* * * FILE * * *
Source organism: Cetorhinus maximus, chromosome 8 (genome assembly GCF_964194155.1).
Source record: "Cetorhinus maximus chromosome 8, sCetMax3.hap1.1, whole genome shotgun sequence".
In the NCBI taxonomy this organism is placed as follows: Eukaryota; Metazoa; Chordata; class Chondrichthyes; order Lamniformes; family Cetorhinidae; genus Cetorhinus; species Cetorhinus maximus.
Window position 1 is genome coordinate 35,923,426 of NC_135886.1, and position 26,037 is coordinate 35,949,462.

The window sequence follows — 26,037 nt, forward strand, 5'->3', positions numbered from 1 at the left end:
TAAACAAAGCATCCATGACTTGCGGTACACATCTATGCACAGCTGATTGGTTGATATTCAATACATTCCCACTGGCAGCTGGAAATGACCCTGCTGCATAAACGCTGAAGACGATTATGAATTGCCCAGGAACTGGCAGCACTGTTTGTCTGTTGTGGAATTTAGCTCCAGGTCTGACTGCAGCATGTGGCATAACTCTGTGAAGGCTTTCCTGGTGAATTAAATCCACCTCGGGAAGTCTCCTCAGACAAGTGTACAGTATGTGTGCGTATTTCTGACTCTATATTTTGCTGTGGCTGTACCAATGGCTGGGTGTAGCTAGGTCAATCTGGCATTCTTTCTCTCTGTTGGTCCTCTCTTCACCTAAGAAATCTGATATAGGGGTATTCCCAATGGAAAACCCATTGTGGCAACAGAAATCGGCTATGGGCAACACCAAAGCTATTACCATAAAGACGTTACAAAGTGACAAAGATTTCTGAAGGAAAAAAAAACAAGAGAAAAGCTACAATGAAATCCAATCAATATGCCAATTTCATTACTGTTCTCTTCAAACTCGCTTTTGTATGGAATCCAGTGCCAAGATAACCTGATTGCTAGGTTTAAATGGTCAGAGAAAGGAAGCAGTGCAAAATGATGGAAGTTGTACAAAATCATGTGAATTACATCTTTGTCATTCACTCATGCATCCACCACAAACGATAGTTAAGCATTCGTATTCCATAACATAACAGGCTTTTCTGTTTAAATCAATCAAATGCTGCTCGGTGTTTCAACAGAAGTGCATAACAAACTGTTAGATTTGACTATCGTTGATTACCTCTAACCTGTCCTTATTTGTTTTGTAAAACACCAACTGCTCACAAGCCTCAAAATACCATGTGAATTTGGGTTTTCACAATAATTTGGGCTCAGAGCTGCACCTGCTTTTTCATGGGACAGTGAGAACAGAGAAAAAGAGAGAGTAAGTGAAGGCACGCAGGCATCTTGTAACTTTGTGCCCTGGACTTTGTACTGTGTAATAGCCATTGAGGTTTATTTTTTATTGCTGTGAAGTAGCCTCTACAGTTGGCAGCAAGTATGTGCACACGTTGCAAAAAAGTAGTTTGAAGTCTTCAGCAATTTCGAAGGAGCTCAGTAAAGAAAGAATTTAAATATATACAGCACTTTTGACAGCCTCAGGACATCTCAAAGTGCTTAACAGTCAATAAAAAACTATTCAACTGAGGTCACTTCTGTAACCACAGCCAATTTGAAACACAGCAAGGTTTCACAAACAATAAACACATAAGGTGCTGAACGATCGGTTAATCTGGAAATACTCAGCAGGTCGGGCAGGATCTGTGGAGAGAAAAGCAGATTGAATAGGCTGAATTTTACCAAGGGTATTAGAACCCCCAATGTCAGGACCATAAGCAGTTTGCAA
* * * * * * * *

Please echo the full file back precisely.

Source organism: Cetorhinus maximus, chromosome 8 (genome assembly GCF_964194155.1).
Source record: "Cetorhinus maximus chromosome 8, sCetMax3.hap1.1, whole genome shotgun sequence".
In the NCBI taxonomy this organism is placed as follows: Eukaryota; Metazoa; Chordata; class Chondrichthyes; order Lamniformes; family Cetorhinidae; genus Cetorhinus; species Cetorhinus maximus.
Window position 1 is genome coordinate 35,923,426 of NC_135886.1, and position 26,037 is coordinate 35,949,462.

The window sequence follows — 26,037 nt, forward strand, 5'->3', positions numbered from 1 at the left end:
TAAACAAAGCATCCATGACTTGCGGTACACATCTATGCACAGCTGATTGGTTGATATTCAATACATTCCCACTGGCAGCTGGAAATGACCCTGCTGCATAAACGCTGAAGACGATTATGAATTGCCCAGGAACTGGCAGCACTGTTTGTCTGTTGTGGAATTTAGCTCCAGGTCTGACTGCAGCATGTGGCATAACTCTGTGAAGGCTTTCCTGGTGAATTAAATCCACCTCGGGAAGTCTCCTCAGACAAGTGTACAGTATGTGTGCGTATTTCTGACTCTATATTTTGCTGTGGCTGTACCAATGGCTGGGTGTAGCTAGGTCAATCTGGCATTCTTTCTCTCTGTTGGTCCTCTCTTCACCTAAGAAATCTGATATAGGGGTATTCCCAATGGAAAACCCATTGTGGCAACAGAAATCGGCTATGGGCAACACCAAAGCTATTACCATAAAGACGTTACAAAGTGACAAAGATTTCTGAAGGAAAAAAAAACAAGAGAAAAGCTACAATGAAATCCAATCAATATGCCAATTTCATTACTGTTCTCTTCAAACTCGCTTTTGTATGGAATCCAGTGCCAAGATAACCTGATTGCTAGGTTTAAATGGTCAGAGAAAGGAAGCAGTGCAAAATGATGGAAGTTGTACAAAATCATGTGAATTACATCTTTGTCATTCACTCATGCATCCACCACAAACGATAGTTAAGCATTCGTATTCCATAACATAACAGGCTTTTCTGTTTAAATCAATCAAATGCTGCTCGGTGTTTCAACAGAAGTGCATAACAAACTGTTAGATTTGACTATCGTTGATTACCTCTAACCTGTCCTTATTTGTTTTGTAAAACACCAACTGCTCACAAGCCTCAAAATACCATGTGAATTTGGGTTTTCACAATAATTTGGGCTCAGAGCTGCACCTGCTTTTTCATGGGACAGTGAGAACAGAGAAAAAGAGAGAGTAAGTGAAGGCACGCAGGCATCTTGTAACTTTGTGCCCTGGACTTTGTACTGTGTAATAGCCATTGAGGTTTATTTTTTATTGCTGTGAAGTAGCCTCTACAGTTGGCAGCAAGTATGTGCACACGTTGCAAAAAAGTAGTTTGAAGTCTTCAGCAATTTCGAAGGAGCTCAGTAAAGAAAGAATTTAAATATATACAGCACTTTTGACAGCCTCAGGACATCTCAAAGTGCTTAACAGTCAATAAAAAACTATTCAACTGAGGTCACTTCTGTAACCACAGCCAATTTGAAACACAGCAAGGTTTCACAAACAATAAACACATAAGGTGCTGAACGATCGGTTAATCTGGAAATACTCAGCAGGTCGGGCAGGATCTGTGGAGAGAAAAGCAGATTGAATAGGCTGAATTTTACCAAGGGTATTAGAACCCCCAATGTCAGGACCATAAGCAGTTTGCAA